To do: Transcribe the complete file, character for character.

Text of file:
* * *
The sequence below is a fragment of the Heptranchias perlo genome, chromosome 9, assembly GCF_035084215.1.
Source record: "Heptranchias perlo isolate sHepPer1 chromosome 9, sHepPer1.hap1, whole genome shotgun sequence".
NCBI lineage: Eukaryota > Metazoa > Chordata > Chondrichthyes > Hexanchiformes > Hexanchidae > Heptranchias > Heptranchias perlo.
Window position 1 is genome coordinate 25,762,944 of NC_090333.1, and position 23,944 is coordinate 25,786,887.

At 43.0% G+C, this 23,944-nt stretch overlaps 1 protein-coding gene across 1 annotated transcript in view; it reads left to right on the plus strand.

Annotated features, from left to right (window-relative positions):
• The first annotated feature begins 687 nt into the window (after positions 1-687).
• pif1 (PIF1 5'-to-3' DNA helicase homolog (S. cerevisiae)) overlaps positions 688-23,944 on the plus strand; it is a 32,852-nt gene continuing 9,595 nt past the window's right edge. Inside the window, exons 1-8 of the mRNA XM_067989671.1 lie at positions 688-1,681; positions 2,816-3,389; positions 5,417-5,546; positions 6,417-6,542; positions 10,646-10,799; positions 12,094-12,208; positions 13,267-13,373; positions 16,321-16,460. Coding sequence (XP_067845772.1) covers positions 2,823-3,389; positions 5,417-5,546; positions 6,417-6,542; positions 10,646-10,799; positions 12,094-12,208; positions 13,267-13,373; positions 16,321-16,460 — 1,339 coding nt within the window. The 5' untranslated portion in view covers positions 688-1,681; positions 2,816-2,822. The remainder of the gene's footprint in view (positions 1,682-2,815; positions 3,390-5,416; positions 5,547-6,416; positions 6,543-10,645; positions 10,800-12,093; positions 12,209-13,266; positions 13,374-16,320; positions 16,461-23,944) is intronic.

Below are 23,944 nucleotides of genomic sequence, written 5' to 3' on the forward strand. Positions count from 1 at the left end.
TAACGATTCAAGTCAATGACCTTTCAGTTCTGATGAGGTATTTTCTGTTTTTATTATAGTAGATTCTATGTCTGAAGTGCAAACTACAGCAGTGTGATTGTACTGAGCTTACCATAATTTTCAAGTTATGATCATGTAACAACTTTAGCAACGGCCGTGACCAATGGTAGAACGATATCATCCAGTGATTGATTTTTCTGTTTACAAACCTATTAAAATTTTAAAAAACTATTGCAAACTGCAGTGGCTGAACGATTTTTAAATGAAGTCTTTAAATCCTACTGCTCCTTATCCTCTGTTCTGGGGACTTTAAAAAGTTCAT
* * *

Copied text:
The sequence below is a fragment of the Heptranchias perlo genome, chromosome 9, assembly GCF_035084215.1.
Source record: "Heptranchias perlo isolate sHepPer1 chromosome 9, sHepPer1.hap1, whole genome shotgun sequence".
NCBI lineage: Eukaryota > Metazoa > Chordata > Chondrichthyes > Hexanchiformes > Hexanchidae > Heptranchias > Heptranchias perlo.
Window position 1 is genome coordinate 25,762,944 of NC_090333.1, and position 23,944 is coordinate 25,786,887.

At 43.0% G+C, this 23,944-nt stretch overlaps 1 protein-coding gene across 1 annotated transcript in view; it reads left to right on the plus strand.

Annotated features, from left to right (window-relative positions):
• The first annotated feature begins 687 nt into the window (after positions 1-687).
• pif1 (PIF1 5'-to-3' DNA helicase homolog (S. cerevisiae)) overlaps positions 688-23,944 on the plus strand; it is a 32,852-nt gene continuing 9,595 nt past the window's right edge. Inside the window, exons 1-8 of the mRNA XM_067989671.1 lie at positions 688-1,681; positions 2,816-3,389; positions 5,417-5,546; positions 6,417-6,542; positions 10,646-10,799; positions 12,094-12,208; positions 13,267-13,373; positions 16,321-16,460. Coding sequence (XP_067845772.1) covers positions 2,823-3,389; positions 5,417-5,546; positions 6,417-6,542; positions 10,646-10,799; positions 12,094-12,208; positions 13,267-13,373; positions 16,321-16,460 — 1,339 coding nt within the window. The 5' untranslated portion in view covers positions 688-1,681; positions 2,816-2,822. The remainder of the gene's footprint in view (positions 1,682-2,815; positions 3,390-5,416; positions 5,547-6,416; positions 6,543-10,645; positions 10,800-12,093; positions 12,209-13,266; positions 13,374-16,320; positions 16,461-23,944) is intronic.

Below are 23,944 nucleotides of genomic sequence, written 5' to 3' on the forward strand. Positions count from 1 at the left end.
TAACGATTCAAGTCAATGACCTTTCAGTTCTGATGAGGTATTTTCTGTTTTTATTATAGTAGATTCTATGTCTGAAGTGCAAACTACAGCAGTGTGATTGTACTGAGCTTACCATAATTTTCAAGTTATGATCATGTAACAACTTTAGCAACGGCCGTGACCAATGGTAGAACGATATCATCCAGTGATTGATTTTTCTGTTTACAAACCTATTAAAATTTTAAAAAACTATTGCAAACTGCAGTGGCTGAACGATTTTTAAATGAAGTCTTTAAATCCTACTGCTCCTTATCCTCTGTTCTGGGGACTTTAAAAAGTTCAT